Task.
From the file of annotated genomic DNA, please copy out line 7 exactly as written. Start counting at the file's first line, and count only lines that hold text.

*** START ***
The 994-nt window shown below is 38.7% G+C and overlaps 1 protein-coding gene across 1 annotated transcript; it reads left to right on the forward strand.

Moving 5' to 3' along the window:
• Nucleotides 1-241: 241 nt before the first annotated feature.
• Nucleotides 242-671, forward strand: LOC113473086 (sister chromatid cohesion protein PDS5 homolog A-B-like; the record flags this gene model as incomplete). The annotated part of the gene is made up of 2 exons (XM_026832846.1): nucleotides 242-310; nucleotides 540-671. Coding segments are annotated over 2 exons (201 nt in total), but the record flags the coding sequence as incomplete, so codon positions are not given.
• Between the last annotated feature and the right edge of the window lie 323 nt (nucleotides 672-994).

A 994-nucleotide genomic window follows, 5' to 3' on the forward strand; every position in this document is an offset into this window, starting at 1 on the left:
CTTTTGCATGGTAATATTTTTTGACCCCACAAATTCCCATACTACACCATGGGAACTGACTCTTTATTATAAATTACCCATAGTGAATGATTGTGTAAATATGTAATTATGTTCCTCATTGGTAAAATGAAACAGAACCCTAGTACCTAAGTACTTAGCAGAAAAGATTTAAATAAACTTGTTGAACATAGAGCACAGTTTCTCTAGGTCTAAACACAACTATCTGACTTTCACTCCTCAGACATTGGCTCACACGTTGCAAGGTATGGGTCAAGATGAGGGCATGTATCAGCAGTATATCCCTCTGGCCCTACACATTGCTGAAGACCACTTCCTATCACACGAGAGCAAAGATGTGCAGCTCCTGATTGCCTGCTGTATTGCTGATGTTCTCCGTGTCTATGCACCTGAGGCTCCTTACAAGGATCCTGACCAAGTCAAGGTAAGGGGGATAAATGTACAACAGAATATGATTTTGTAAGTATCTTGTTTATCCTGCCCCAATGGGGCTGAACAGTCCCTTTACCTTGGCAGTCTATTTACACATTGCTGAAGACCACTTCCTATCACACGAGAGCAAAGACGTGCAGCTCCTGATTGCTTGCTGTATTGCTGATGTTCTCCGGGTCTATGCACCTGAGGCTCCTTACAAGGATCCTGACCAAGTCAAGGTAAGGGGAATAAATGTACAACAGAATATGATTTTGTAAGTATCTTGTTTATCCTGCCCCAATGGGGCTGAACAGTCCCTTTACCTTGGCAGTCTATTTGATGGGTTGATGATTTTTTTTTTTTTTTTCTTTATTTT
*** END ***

CTTTTGCATGGTAATATTTTTTGACCCCACAAATTCCCATACTACACCATGGGAACTGACTCTTTATTATAAATTACCCATAGTGAATGATTGTGTAAATATGTAATTATGTTCCTCATTGGTAAAATGAAACAGAACCCTAGTACCTAAGTACTTAGCAGAAAAGATTTAAATAAACTTGTTGAACATAGAGCACAGTTTCTCTAGGTCTAAACACAACTATCTGACTTTCACTCCTCAGACATTGGCTCACACGTTGCAAGGTATGGGTCAAGATGAGGGCATGTATCAGCAGTATATCCCTCTGGCCCTACACATTGCTGAAGACCACTTCCTATCACACGAGAGCAAAGATGTGCAGCTCCTGATTGCCTGCTGTATTGCTGATGTTCTCCGTGTCTATGCACCTGAGGCTCCTTACAAGGATCCTGACCAAGTCAAGGTAAGGGGGATAAATGTACAACAGAATATGATTTTGTAAGTATCTTGTTTATCCTGCCCCAATGGGGCTGAACAGTCCCTTTACCTTGGCAGTCTATTTACACATTGCTGAAGACCACTTCCTATCACACGAGAGCAAAGACGTGCAGCTCCTGATTGCTTGCTGTATTGCTGATGTTCTCCGGGTCTATGCACCTGAGGCTCCTTACAAGGATCCTGACCAAGTCAAGGTAAGGGGAATAAATGTACAACAGAATATGATTTTGTAAGTATCTTGTTTATCCTGCCCCAATGGGGCTGAACAGTCCCTTTACCTTGGCAGTCTATTTGATGGGTTGATGATTTTTTTTTTTTTTTTCTTTATTTT